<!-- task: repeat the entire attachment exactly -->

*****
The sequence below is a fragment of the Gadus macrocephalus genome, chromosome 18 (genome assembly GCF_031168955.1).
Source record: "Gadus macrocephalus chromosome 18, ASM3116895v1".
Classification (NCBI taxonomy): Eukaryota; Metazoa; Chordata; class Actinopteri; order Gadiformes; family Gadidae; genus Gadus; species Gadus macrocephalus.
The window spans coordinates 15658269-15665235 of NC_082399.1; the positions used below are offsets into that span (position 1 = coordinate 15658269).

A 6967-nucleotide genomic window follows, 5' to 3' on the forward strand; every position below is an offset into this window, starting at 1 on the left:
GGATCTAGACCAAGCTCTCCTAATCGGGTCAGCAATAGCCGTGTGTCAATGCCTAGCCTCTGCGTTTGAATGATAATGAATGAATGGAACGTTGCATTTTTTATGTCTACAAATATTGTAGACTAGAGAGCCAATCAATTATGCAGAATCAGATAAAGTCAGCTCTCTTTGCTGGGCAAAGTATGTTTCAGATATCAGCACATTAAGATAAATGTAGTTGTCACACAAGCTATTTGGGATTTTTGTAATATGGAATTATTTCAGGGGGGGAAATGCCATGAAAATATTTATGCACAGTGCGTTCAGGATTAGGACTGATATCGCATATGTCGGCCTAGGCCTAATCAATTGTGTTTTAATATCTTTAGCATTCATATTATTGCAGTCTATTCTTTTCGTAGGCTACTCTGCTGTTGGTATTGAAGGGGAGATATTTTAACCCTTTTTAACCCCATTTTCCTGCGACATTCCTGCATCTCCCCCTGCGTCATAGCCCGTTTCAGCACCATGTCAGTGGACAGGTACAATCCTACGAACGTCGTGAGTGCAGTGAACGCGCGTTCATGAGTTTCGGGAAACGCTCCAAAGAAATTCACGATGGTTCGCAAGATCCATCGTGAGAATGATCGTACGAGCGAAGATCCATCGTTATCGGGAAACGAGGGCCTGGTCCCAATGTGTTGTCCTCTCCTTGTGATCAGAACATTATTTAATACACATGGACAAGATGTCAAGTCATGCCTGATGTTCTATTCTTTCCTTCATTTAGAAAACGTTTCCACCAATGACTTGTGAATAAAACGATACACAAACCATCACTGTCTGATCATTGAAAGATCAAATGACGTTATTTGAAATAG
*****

The sequence below is a fragment of the Gadus macrocephalus genome, chromosome 18 (genome assembly GCF_031168955.1).
Source record: "Gadus macrocephalus chromosome 18, ASM3116895v1".
Classification (NCBI taxonomy): Eukaryota; Metazoa; Chordata; class Actinopteri; order Gadiformes; family Gadidae; genus Gadus; species Gadus macrocephalus.
The window spans coordinates 15658269-15665235 of NC_082399.1; the positions used below are offsets into that span (position 1 = coordinate 15658269).

A 6967-nucleotide genomic window follows, 5' to 3' on the forward strand; every position below is an offset into this window, starting at 1 on the left:
GGATCTAGACCAAGCTCTCCTAATCGGGTCAGCAATAGCCGTGTGTCAATGCCTAGCCTCTGCGTTTGAATGATAATGAATGAATGGAACGTTGCATTTTTTATGTCTACAAATATTGTAGACTAGAGAGCCAATCAATTATGCAGAATCAGATAAAGTCAGCTCTCTTTGCTGGGCAAAGTATGTTTCAGATATCAGCACATTAAGATAAATGTAGTTGTCACACAAGCTATTTGGGATTTTTGTAATATGGAATTATTTCAGGGGGGGAAATGCCATGAAAATATTTATGCACAGTGCGTTCAGGATTAGGACTGATATCGCATATGTCGGCCTAGGCCTAATCAATTGTGTTTTAATATCTTTAGCATTCATATTATTGCAGTCTATTCTTTTCGTAGGCTACTCTGCTGTTGGTATTGAAGGGGAGATATTTTAACCCTTTTTAACCCCATTTTCCTGCGACATTCCTGCATCTCCCCCTGCGTCATAGCCCGTTTCAGCACCATGTCAGTGGACAGGTACAATCCTACGAACGTCGTGAGTGCAGTGAACGCGCGTTCATGAGTTTCGGGAAACGCTCCAAAGAAATTCACGATGGTTCGCAAGATCCATCGTGAGAATGATCGTACGAGCGAAGATCCATCGTTATCGGGAAACGAGGGCCTGGTCCCAATGTGTTGTCCTCTCCTTGTGATCAGAACATTATTTAATACACATGGACAAGATGTCAAGTCATGCCTGATGTTCTATTCTTTCCTTCATTTAGAAAACGTTTCCACCAATGACTTGTGAATAAAACGATACACAAACCATCACTGTCTGATCATTGAAAGATCAAATGACGTTATTTGAAATAG